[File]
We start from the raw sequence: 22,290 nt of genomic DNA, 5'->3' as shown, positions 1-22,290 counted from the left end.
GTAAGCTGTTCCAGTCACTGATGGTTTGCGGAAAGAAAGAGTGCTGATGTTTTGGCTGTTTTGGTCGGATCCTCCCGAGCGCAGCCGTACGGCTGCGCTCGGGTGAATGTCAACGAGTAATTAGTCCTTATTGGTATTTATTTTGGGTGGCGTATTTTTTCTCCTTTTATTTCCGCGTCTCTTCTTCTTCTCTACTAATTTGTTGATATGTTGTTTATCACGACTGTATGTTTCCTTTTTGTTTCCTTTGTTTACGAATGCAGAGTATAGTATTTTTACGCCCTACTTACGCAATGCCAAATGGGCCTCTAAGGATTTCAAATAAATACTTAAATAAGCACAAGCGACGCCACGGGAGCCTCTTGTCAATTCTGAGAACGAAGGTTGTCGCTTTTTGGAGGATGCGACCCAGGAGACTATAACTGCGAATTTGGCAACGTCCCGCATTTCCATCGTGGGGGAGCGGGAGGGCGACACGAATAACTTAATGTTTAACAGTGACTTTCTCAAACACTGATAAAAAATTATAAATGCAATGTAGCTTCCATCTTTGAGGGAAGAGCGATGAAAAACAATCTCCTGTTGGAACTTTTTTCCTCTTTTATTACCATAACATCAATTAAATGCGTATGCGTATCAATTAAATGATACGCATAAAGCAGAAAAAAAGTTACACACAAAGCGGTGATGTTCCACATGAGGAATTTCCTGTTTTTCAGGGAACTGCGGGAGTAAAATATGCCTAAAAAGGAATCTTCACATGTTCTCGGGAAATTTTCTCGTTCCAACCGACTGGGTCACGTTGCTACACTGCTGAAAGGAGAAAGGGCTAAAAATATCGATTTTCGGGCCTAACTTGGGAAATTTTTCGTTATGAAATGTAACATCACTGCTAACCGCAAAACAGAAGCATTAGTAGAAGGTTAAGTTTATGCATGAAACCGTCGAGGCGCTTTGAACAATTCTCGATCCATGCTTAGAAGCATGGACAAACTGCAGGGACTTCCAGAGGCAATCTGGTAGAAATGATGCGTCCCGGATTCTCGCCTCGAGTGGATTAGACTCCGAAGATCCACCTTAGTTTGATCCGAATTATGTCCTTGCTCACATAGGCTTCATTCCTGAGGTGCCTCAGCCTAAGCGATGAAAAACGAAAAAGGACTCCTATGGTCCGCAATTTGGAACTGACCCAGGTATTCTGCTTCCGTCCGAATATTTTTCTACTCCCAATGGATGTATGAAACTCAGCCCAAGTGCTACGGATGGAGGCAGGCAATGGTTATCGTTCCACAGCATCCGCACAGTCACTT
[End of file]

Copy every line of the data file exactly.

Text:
We start from the raw sequence: 22,290 nt of genomic DNA, 5'->3' as shown, positions 1-22,290 counted from the left end.
GTAAGCTGTTCCAGTCACTGATGGTTTGCGGAAAGAAAGAGTGCTGATGTTTTGGCTGTTTTGGTCGGATCCTCCCGAGCGCAGCCGTACGGCTGCGCTCGGGTGAATGTCAACGAGTAATTAGTCCTTATTGGTATTTATTTTGGGTGGCGTATTTTTTCTCCTTTTATTTCCGCGTCTCTTCTTCTTCTCTACTAATTTGTTGATATGTTGTTTATCACGACTGTATGTTTCCTTTTTGTTTCCTTTGTTTACGAATGCAGAGTATAGTATTTTTACGCCCTACTTACGCAATGCCAAATGGGCCTCTAAGGATTTCAAATAAATACTTAAATAAGCACAAGCGACGCCACGGGAGCCTCTTGTCAATTCTGAGAACGAAGGTTGTCGCTTTTTGGAGGATGCGACCCAGGAGACTATAACTGCGAATTTGGCAACGTCCCGCATTTCCATCGTGGGGGAGCGGGAGGGCGACACGAATAACTTAATGTTTAACAGTGACTTTCTCAAACACTGATAAAAAATTATAAATGCAATGTAGCTTCCATCTTTGAGGGAAGAGCGATGAAAAACAATCTCCTGTTGGAACTTTTTTCCTCTTTTATTACCATAACATCAATTAAATGCGTATGCGTATCAATTAAATGATACGCATAAAGCAGAAAAAAAGTTACACACAAAGCGGTGATGTTCCACATGAGGAATTTCCTGTTTTTCAGGGAACTGCGGGAGTAAAATATGCCTAAAAAGGAATCTTCACATGTTCTCGGGAAATTTTCTCGTTCCAACCGACTGGGTCACGTTGCTACACTGCTGAAAGGAGAAAGGGCTAAAAATATCGATTTTCGGGCCTAACTTGGGAAATTTTTCGTTATGAAATGTAACATCACTGCTAACCGCAAAACAGAAGCATTAGTAGAAGGTTAAGTTTATGCATGAAACCGTCGAGGCGCTTTGAACAATTCTCGATCCATGCTTAGAAGCATGGACAAACTGCAGGGACTTCCAGAGGCAATCTGGTAGAAATGATGCGTCCCGGATTCTCGCCTCGAGTGGATTAGACTCCGAAGATCCACCTTAGTTTGATCCGAATTATGTCCTTGCTCACATAGGCTTCATTCCTGAGGTGCCTCAGCCTAAGCGATGAAAAACGAAAAAGGACTCCTATGGTCCGCAATTTGGAACTGACCCAGGTATTCTGCTTCCGTCCGAATATTTTTCTACTCCCAATGGATGTATGAAACTCAGCCCAAGTGCTACGGATGGAGGCAGGCAATGGTTATCGTTCCACAGCATCCGCACAGTCACTT